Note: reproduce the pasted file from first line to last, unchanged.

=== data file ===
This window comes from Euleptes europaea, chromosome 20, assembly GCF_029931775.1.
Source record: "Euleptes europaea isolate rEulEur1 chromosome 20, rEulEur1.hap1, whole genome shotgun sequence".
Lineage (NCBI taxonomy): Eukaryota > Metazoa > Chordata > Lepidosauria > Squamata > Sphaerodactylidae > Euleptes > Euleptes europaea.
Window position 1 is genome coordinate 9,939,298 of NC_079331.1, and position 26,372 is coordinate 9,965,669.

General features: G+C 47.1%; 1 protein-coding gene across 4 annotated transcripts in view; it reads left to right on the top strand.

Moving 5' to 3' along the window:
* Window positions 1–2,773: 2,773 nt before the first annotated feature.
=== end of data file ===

This window comes from Euleptes europaea, chromosome 20, assembly GCF_029931775.1.
Source record: "Euleptes europaea isolate rEulEur1 chromosome 20, rEulEur1.hap1, whole genome shotgun sequence".
Lineage (NCBI taxonomy): Eukaryota > Metazoa > Chordata > Lepidosauria > Squamata > Sphaerodactylidae > Euleptes > Euleptes europaea.
Window position 1 is genome coordinate 9,939,298 of NC_079331.1, and position 26,372 is coordinate 9,965,669.

General features: G+C 47.1%; 1 protein-coding gene across 4 annotated transcripts in view; it reads left to right on the top strand.

Moving 5' to 3' along the window:
* Window positions 1–2,773: 2,773 nt before the first annotated feature.